Besides students and coaches, each team also has several adult mentors who have expertise in areas such as engineering, mathematics, and coding. The mentors come alongside the students and teach them these skills. The mentors are a vital part of each team.

St. Ignace’s team, the St. Ignace SHIELD (Saints Heroes In Engineering, LaSalle Division), is in their fourth year of competition. Coach Merlin Doran has coached the team for the past three seasons. The team did not qualify for the playoffs last year, but they did win an award for the best robot design.

Some of the schools have STEM (Science, Technology, Engineering, Mathematics) curriculum and programs, which allows them to have class time each day where the students can work on the projects. Others, such as St. Ignace, DeTour, Pickford, and Rudyard, do not have STEM programs, which present some unique challenges for the teams. Several of the St. Ignace students are involved in other extracurricular activities, such as basketball, band, and drama club. With semester exams, basketball, and the drama club’s production of “Alice in Wonderland” overlapping the kickoff of robotics season, it has been hard for Mr. Doran to get all of the team together.

“I could force them to be here and mandate a certain number of hours, but I really want them to enjoy robotics, and I don’t want to discourage them from participating in other school activities,” he said.

The team started the season with 30 interested students, but that number has decreased to 18. Two of the six weeks allotted have already passed, and the team is working hard to build their robot.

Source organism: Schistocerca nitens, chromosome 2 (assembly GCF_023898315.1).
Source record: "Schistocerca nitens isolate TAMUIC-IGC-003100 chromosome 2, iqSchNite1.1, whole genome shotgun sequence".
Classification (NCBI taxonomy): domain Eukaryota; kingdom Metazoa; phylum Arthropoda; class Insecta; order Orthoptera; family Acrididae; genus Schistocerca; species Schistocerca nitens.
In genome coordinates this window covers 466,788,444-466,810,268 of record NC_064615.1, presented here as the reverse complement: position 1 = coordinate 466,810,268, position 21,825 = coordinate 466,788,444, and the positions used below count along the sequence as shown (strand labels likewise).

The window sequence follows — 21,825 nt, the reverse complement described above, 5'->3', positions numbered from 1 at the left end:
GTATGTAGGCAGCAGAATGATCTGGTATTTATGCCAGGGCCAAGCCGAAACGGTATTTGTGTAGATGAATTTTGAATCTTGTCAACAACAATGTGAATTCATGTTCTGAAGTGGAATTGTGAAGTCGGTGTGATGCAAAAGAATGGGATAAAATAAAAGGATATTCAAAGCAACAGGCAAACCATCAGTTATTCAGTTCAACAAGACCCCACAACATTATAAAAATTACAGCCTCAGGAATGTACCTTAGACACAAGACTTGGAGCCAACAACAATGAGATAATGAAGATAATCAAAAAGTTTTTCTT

Despite the challenges, Mr. Doran enjoys robotics and watching the students learn concepts they may not necessarily learn in their normal classes.

“Robotics exposes them to hands-on engineering, and to the importance of teamwork in a realworld situation,” he said.

One of the other challenges is the lack of an engineering industry and access to hi-tech resources in St. Ignace, says Mr. Doran.

“We like to say we (coaches and mentors) are a bunch of tinkerers. We learn a lot through trial and error,” he said.

Sarah Doran, a sophomore with the team, enjoys the tinkering.

“I like building things,” she said. “It’s really cool watching it come together. I learn a lot along the way.”

Mr. Doran says several students have gone on to college to study in engineering fields, in part owing to their exposure to robotics. He hopes as the program continues more students and adults can be exposed to the importance of robotics and get more people involved.

Cedarville’s team, The Yooper Troopers, has competed since 2014 and is coached by teachers Hank McClure and Mitchel Mast. Mr. McClure teaches high school mathematics and has been involved from the beginning of Cedarville’s program. Mr. Mast teaches middle school and high school science. He just joined Cedarville’s faculty, but was part of Pickford’s program before coming to Cedarville.

In their first year, the Yooper Troopers earned the Rookie All Star award and were the Traverse City District champs. In 2015, they were Traverse City District runners-up, coming up just short of qualifying for the state finals. This year, 14 students are participating.

Evan Rye, a senior on this year’s team, enjoys robotics because it is a unique school experience.

“It’s more like having an actual job than going to school,” he said. “You have to learn to work well together to create your robot.”

Senior Leah Spiker is in charge of accounting and marketing for the team. She sends out sponsor letters and works to keep the team on its budget. She didn’t know what to expect her first year, but she is glad she got involved.

“My favorite part of robotics is just watching the building process,” she said. “It’s fun to see it come together.”